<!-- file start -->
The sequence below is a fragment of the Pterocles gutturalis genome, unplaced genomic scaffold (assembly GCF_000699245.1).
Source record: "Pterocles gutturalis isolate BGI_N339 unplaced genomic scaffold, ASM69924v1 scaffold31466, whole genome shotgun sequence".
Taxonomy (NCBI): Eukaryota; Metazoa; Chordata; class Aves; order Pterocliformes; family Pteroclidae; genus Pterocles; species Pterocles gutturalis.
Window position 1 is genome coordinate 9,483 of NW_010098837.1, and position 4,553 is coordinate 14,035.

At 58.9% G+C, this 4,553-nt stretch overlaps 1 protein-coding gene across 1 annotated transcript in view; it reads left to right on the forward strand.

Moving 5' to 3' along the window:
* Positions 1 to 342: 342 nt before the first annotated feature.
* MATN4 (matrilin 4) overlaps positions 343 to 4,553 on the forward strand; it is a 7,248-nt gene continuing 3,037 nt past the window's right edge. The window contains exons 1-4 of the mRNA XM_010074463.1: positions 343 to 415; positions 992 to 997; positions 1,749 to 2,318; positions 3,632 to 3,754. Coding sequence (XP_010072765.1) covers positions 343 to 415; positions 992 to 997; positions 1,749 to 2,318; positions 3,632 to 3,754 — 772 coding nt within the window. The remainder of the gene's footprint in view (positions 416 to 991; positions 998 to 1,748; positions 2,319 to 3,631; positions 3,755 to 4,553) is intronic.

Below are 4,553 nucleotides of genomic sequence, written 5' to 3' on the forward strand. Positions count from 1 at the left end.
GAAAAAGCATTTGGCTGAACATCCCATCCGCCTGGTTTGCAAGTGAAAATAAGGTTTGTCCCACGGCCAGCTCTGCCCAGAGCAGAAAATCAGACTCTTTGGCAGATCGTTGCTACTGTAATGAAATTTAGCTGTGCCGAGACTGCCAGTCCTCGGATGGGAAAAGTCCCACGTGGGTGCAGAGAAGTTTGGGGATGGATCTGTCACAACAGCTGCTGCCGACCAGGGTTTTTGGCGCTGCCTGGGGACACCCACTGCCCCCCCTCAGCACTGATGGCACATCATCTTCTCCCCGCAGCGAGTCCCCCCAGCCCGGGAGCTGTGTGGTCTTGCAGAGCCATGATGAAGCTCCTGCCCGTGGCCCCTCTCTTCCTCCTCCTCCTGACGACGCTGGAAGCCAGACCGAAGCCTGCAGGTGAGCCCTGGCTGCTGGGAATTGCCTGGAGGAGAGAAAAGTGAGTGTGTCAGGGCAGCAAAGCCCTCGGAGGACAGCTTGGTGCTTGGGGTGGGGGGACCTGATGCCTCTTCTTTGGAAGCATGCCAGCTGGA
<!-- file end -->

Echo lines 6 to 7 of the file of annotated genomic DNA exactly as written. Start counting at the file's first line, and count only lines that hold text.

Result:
Moving 5' to 3' along the window:
* Positions 1 to 342: 342 nt before the first annotated feature.